Navigating Treatment Claims Through An Eligibility Challenge at the Pleading Stage
In Natural Alternatives Int’l, Inc. v. Creative Compounds, LLC, Appeal No. 2018-1295, the district court improperly held that claims were directed to a natural law where the claims recited a method of treatment requiring a specific and allegedly unconventional dosage of the naturally occurring ingredient.
Natural Alternatives asserted several dietary supplement patents related to using beta-alanine, a naturally occurring product, to “increas[e] the anaerobic working capacity of muscle and other tissues.” Creative Compounds moved for judgment on the pleadings, alleging ineligibility under 35 U.S.C. § 101. The district court granted Creative’s motion, holding that even under the patentee’s proposed claim constructions, the claims were directed to a natural law and thus were ineligible for patenting.
The Federal Circuit reversed and remanded, stating that, under the patentee’s proposed claim construction, the claims at issue “are treatment claims and as such they are patent eligible.” The Federal Circuit found that although beta-alanine is a natural product, the claims were not directed to beta-alanine. Instead, the claims were directed to “specific treatment formulations that incorporate natural products,” where those natural products “have different characteristics and can be used in a manner that beta-alanine, as it appears in nature, cannot.”
The court cited Vanda Pharmaceuticals Inc. v. West-Ward Pharmaceuticals International Ltd., 887 F.3d 1117, 1134–36 (Fed. Cir. 2018), to support its analysis of treatment claims under the Mayo/Alice two-step framework. Vanda contrasted patent-eligible treatment claims from the diagnostic claims found ineligible in Mayo. Applying Vanda, the court found that Natural Alternatives’ claims were “treatment claims” because the claims as construed “require that an infringer actually administer the dosage form claimed in the manner claimed.” Thus, the court found that the claims were patent-eligible at Mayo/Alice step one.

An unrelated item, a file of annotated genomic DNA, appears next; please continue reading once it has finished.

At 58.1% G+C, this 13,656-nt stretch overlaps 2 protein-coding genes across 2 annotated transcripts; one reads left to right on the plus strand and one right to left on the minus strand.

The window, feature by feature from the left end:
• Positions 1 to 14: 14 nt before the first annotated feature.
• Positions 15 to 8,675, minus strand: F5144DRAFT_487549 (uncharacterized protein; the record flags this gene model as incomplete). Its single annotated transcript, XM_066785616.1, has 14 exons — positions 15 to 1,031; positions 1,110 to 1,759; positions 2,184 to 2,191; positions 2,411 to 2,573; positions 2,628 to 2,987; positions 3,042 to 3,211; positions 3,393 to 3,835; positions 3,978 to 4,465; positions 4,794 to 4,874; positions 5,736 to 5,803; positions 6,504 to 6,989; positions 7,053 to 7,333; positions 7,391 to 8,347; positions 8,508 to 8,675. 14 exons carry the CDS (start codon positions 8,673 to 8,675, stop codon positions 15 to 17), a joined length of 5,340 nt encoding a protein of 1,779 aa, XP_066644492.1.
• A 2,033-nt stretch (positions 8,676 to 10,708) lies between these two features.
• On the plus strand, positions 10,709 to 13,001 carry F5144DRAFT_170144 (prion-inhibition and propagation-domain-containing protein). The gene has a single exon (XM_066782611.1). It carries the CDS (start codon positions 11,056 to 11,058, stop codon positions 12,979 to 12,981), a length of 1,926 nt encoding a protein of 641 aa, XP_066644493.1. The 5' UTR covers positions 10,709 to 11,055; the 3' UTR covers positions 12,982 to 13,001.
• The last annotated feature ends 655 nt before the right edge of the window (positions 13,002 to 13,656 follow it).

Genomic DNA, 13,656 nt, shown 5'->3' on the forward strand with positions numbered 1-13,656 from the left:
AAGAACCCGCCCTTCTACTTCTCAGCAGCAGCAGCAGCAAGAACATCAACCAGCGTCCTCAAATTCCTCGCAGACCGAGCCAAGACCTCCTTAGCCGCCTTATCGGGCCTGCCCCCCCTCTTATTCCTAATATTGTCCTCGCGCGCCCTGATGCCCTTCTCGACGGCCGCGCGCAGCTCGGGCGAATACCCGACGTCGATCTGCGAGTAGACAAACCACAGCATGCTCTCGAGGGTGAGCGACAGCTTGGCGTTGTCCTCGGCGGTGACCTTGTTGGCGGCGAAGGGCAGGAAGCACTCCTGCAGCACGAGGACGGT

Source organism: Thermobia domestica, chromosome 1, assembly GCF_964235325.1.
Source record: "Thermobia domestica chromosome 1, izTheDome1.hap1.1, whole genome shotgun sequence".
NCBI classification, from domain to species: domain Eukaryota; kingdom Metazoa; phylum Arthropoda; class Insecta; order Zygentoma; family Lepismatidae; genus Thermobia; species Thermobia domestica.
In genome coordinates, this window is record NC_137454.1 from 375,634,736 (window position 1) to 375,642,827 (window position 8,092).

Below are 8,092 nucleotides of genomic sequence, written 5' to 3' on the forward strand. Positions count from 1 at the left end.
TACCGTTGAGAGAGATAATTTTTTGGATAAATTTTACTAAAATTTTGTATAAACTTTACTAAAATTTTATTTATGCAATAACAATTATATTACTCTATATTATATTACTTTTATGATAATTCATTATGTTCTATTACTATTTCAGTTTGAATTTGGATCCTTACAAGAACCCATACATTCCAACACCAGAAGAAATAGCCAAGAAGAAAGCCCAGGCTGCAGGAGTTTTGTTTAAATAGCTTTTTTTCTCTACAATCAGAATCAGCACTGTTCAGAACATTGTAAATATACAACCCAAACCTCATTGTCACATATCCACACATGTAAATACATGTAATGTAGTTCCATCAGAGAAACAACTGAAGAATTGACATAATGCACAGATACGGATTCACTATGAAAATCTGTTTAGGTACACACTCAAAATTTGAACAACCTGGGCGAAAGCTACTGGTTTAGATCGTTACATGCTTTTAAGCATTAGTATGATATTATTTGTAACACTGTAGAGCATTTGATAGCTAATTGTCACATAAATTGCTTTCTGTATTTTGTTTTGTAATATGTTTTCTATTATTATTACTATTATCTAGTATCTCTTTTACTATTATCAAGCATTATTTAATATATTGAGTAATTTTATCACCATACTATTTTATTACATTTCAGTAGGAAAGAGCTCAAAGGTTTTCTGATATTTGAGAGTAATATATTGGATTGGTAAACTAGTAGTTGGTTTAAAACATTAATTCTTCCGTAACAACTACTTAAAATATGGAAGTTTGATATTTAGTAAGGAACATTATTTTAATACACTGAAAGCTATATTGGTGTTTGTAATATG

The court also stated that “at step two, factual impediments exist” to invalidating the claims at the pleading stage. Under Natural Alternatives’ constructions, the claims allegedly required a dietary supplement with “a dose well in excess of the normal levels of beta-alanine.” The court found no basis to conclude that this dietary supplement limitation was well-understood, routine, and conventional at Mayo/Alice step two.
Judge Reyna, writing separately, disagreed with the claim construction the majority relied upon to find the claims patent-eligible, but concurred in the majority’s decision to remand for further proceedings. Believing that the district court afforded too much deference to the patentee’s proposed claim construction, Judge Reyna questioned whether “a Rule 12(c) motion based on § 101 should be decided before claim construction,” and suggested that district courts should be asked to independently construe claims before deciding § 101 issues.
Claims Drawn to Improving the Functionality of Computers and Computer Networks Themselves May Be Patent Eligible under Step One of Alice
In SRI International, Inc. v. Cisco Systems, Inc, Appeal No. 2017-2223, the Federal Circuit held that the challenged claim was not directed to an abstract idea because the claim was more complex than merely reciting the performance of a known business practice on the Internet.